This is not a test, this is your emergency broadcast system announcing the imminent release of the latest and final entry in The Purge film franchise.
Yes, that’s right, James DeMonaco’s dystopian action horror creation that sees all crime, including murder being legal for twelve hours one night a year is coming to an end with the fifth film, The Forever Purge. A
fter four films and a TV series, this final instalment is at last being released in the UK this month.
To celebrate its release I’ve looked back at its four-film predecessors and ranked them worst to best.
4. The First Purge (2018) – Director: Gerard McMurray
Don’t let the title confuse you, The First Purge is actually the most recent film in the series, its name simply refers to its chronological placement as it acts as a prequel to the first three films.
In this first film not to be directed by series creator DeMonaco the story focuses on the very first Purge, originally known simply as “The Experiment”.
After the tease at the end of the previous film, Election Year (more on this later) it does feel like somewhat of a cop-out to look back rather than forward, however, the concept is at least good.
Showing audiences how the NFFA (New Founding Fathers of America) introduced the Purge is interesting and it allows the film to have its own unique narrative, to a point.
Unfortunately, there just isn’t enough done here that hasn’t already been seen in the series up to this point.
The most intriguing storyline is the one featuring the ethical concerns of Dr. May Updale (Marisa Tomei), the architect of the Purge experiment and it really has potential but disappointingly it comes to a halt all too suddenly and feels unfinished.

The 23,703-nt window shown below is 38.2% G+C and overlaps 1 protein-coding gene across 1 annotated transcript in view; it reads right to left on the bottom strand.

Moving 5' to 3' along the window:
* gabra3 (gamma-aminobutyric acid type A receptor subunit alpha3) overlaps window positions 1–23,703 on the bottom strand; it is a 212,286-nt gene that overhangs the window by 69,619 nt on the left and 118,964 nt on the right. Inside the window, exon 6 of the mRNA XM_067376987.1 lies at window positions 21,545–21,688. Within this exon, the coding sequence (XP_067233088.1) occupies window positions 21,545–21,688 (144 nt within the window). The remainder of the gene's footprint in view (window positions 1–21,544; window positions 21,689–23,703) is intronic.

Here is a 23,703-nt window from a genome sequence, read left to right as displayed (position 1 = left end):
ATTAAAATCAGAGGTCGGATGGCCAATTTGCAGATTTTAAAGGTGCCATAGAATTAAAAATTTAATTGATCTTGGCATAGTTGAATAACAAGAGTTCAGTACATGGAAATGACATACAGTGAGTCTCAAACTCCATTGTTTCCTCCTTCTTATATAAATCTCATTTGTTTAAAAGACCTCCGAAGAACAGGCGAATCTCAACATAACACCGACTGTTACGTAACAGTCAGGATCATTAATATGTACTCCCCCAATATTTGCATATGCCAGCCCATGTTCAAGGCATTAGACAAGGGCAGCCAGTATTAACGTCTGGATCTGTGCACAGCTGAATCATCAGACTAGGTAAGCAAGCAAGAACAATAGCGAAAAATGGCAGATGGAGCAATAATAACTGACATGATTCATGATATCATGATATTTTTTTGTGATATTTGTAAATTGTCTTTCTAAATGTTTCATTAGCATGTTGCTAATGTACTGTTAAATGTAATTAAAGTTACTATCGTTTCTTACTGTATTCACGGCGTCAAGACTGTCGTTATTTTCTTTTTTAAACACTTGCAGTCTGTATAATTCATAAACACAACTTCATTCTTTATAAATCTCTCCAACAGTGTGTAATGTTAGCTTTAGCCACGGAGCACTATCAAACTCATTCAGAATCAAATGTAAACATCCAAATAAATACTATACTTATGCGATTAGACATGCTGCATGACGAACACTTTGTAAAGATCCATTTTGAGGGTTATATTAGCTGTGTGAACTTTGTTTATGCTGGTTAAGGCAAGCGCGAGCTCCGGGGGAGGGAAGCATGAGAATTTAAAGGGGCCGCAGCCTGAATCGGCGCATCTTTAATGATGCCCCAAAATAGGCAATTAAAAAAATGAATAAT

Aside from this storyline the others present concerning the remaining characters feel too reminiscent of previous instalments and just aren’t as compelling.
The film does boast some good action though, with one of its most memorable moments being a stairwell fight featuring drug kingpin Dmitri (Y’lan Noel).
Although, this isn’t enough to compete with the other films in the series and there are too many familiar beats to allow it to surpass its predecessors, so in this instance, it’s very much a case of First the worst.
3. The Purge (2013) – Director: James DeMonaco
Now for the actual first film in the series, the original from 2013.
It’s America 2022 and crime is at an all-time low thanks to the implementation of the Purge.
The film follows security system salesman James Sandin (Ethan Hawke) and his family over the course of Purge night.
The Sandins live in an affluent gated community that is normally a safe haven on Purge night.
However, when Charlie (Max Burkholder) the youngest of the family lets a wounded man (Edwin Hodge) take sanctuary inside their house, an angry mob of Purge participants demand he be released to them or they’ll break in and terrorise the Sandin’s too.
The film is basically a home invasion movie set in a high concept dystopian world with a moral dilemma at its core.
A lot of audiences criticised the film for wasting the potential of its premise by keeping the action contained to one single location, therefore failing to fully explore all the possibilities of the Purge.
However, despite these concerns The Purge remains a good home invasion thriller with ample tension, solid action and some unique twists and turns along the way.
The casting of well-known performers such as Hawke, and his onscreen wife Lena Headey also helps to launch the series well and at a succinct eighty-two minute running time it remains the shortest of the series.
Unfortunately knowing what is to come in the films after it means that The Purge and its more simplistic plot doesn’t quite hold up just as well on rewatch.
Nonetheless, it’s an entertaining and successful series opener that has spawned a full franchise that’s still going almost a decade later.
Never forget all the good that The Purge does.
2. The Purge: Anarchy (2014) – Director: James DeMonaco
There’s really not a lot in it between the top two films in the series but taking the runner up spot is The Purge: Anarchy.